Adjusting defensive positioning as the disc swings by Jimmy Mickle
Playing good defence isn't just a matter of staying on the open side. It means constant repositioning as the disc moves to create new angles of attack for the offence
A thrower, A, is on the sideline marked by D1 who applies a force middle mark. Another handler, B, is positioned on the far sideline marked by D2 who also applies a force middle mark. A cutter, C, is positioned slightly upfield from B and guarded by D3. The area used in the drill can be marked as a box, no deeper than 18m, i.e. the same size as an endzone.
D1 > A > D2 > B > D3 > C
- The focus of the drill is how D3 repositions as C moves around the field.
- C will make cuts around the box, and D3 has to maintain position to prevent throws into the “danger area” which would leave C in power position or able to make simple continuation throws to the break side (i.e. to the same sideline where the disc came from).
- The thrower looks downfield, throws some pump fakes, then returns the disc. The throwers don’t actually throw the disc downfield. After 5-7 seconds, A will throw the disc to B; note that D1 and D2 are not to play defence and must allow this swing to happen. Every 5-7 seconds whichever thrower has the disc, turns and throws to the other one; both D1 and D2 should make “up” calls whenever this happens.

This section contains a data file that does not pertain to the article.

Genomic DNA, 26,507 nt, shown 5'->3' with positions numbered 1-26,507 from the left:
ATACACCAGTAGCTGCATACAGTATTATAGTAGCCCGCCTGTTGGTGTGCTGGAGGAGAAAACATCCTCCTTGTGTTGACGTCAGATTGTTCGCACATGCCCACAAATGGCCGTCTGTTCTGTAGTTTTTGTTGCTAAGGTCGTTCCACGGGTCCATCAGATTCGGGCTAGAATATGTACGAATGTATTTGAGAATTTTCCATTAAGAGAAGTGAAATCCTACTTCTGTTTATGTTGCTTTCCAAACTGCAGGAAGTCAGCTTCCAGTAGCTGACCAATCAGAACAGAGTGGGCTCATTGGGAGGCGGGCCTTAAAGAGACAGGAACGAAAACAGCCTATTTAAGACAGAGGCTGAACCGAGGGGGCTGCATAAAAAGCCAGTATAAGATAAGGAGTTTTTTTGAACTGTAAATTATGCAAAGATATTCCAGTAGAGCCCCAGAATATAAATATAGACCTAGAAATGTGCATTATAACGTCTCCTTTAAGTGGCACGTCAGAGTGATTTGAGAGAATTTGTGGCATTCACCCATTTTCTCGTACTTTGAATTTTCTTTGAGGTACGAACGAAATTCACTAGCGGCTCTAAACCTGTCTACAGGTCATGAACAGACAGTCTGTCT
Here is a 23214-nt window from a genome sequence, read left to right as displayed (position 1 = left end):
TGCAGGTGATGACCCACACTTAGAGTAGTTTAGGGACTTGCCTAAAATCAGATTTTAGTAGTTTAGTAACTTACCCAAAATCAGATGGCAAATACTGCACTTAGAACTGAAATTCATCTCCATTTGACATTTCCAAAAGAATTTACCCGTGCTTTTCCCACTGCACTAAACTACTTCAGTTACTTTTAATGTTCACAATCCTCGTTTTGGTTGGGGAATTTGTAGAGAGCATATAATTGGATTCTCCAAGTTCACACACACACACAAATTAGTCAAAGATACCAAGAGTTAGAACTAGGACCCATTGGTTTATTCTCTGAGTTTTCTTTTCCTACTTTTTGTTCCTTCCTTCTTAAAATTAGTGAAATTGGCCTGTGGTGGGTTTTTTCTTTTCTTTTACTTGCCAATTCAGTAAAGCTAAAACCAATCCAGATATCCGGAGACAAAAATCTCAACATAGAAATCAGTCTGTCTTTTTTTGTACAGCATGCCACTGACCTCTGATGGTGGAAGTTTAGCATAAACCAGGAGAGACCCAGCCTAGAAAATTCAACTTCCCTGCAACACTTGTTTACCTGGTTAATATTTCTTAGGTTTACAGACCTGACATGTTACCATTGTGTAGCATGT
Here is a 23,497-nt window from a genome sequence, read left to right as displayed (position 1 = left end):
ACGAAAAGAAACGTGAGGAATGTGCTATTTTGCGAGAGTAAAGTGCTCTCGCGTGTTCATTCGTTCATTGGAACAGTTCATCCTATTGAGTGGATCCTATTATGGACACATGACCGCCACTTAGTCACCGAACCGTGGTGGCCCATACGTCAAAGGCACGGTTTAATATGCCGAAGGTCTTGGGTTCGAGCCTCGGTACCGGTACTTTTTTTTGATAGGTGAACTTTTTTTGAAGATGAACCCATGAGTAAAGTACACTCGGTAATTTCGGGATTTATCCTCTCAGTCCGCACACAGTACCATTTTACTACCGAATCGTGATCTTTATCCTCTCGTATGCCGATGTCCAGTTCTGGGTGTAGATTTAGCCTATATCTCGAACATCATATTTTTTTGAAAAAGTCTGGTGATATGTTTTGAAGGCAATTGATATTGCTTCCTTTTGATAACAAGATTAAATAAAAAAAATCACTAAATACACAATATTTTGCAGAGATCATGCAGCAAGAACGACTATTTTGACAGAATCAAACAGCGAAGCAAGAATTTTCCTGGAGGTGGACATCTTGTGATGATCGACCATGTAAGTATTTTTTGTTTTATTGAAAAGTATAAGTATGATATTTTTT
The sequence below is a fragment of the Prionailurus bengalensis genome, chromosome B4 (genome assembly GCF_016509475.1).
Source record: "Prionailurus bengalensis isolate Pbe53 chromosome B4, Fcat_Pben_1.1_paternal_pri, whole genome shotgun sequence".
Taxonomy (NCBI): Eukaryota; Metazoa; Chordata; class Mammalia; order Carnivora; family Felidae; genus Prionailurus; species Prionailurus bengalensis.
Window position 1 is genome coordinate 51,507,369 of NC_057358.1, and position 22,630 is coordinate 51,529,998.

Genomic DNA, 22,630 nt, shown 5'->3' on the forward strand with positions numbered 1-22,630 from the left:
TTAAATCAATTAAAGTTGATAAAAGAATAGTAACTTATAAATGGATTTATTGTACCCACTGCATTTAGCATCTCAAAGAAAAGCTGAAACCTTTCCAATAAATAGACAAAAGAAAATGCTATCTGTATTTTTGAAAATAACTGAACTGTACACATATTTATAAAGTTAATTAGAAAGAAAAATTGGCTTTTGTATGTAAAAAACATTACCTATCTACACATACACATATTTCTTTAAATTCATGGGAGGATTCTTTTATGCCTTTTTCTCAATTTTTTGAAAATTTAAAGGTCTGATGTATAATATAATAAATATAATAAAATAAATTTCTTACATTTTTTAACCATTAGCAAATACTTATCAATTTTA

- Be sure to read Orbiting Defence for detail
Jimmy Mickle says:
The defender should focus on rotating hips to have butt facing dangerous area; i.e. positioned between C and the danger area while facing C
C should be sure to keep swivelling their head to see both cutter and thrower, follow where the disc is.
Listen for up calls and readjust position as disc moves.
Think about what thrower wants, think about what throws are tough to make. Defense isn’t all about getting blocks
The biggest takeaway is that defensive positioning should change relative to where the disc is!